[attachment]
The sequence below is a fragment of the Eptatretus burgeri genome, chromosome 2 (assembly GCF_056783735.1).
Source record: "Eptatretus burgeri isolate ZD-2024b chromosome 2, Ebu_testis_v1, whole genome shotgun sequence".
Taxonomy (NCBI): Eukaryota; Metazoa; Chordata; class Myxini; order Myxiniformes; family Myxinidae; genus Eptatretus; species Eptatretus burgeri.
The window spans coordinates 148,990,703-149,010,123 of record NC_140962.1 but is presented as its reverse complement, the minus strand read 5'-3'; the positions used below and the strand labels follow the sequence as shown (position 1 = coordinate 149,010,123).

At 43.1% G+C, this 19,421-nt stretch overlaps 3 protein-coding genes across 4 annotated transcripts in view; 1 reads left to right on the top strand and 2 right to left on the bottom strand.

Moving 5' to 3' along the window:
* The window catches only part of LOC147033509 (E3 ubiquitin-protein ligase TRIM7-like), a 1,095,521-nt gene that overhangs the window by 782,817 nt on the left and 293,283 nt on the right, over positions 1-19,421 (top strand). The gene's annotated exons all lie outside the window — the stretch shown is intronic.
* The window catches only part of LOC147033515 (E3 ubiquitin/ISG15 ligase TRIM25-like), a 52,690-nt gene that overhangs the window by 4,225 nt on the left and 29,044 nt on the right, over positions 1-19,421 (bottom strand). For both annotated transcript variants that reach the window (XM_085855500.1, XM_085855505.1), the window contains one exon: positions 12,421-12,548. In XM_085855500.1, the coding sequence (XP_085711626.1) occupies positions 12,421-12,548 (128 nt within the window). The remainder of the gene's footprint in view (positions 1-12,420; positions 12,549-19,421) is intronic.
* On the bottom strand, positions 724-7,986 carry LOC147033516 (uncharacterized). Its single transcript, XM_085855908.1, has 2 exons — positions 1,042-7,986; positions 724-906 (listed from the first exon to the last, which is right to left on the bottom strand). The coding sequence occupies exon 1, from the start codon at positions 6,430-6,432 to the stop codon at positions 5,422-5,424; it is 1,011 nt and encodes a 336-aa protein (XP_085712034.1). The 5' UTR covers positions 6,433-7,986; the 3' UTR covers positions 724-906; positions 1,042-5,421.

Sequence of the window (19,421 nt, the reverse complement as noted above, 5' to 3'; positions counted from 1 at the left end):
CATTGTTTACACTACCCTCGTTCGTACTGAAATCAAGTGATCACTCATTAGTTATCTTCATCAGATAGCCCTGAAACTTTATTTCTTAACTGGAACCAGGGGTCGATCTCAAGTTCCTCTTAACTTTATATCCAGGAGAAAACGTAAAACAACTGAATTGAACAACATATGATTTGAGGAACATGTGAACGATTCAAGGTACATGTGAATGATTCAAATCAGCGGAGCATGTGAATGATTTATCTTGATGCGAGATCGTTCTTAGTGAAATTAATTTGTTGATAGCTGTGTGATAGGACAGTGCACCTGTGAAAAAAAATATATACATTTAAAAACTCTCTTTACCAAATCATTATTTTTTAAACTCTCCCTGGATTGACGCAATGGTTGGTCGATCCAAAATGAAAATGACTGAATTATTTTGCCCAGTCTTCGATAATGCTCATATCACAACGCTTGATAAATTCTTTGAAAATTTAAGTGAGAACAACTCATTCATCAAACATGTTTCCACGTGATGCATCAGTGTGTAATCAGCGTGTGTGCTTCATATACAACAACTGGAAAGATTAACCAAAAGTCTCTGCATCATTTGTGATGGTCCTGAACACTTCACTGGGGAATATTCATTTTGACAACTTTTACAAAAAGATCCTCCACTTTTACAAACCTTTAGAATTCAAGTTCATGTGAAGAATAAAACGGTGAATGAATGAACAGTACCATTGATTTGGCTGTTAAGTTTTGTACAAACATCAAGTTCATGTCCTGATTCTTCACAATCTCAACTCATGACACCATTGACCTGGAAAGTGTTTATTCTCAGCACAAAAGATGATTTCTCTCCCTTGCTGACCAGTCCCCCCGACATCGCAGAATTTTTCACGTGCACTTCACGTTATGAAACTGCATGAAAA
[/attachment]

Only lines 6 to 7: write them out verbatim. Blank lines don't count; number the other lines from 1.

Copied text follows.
Moving 5' to 3' along the window:
* The window catches only part of LOC147033509 (E3 ubiquitin-protein ligase TRIM7-like), a 1,095,521-nt gene that overhangs the window by 782,817 nt on the left and 293,283 nt on the right, over positions 1-19,421 (top strand). The gene's annotated exons all lie outside the window — the stretch shown is intronic.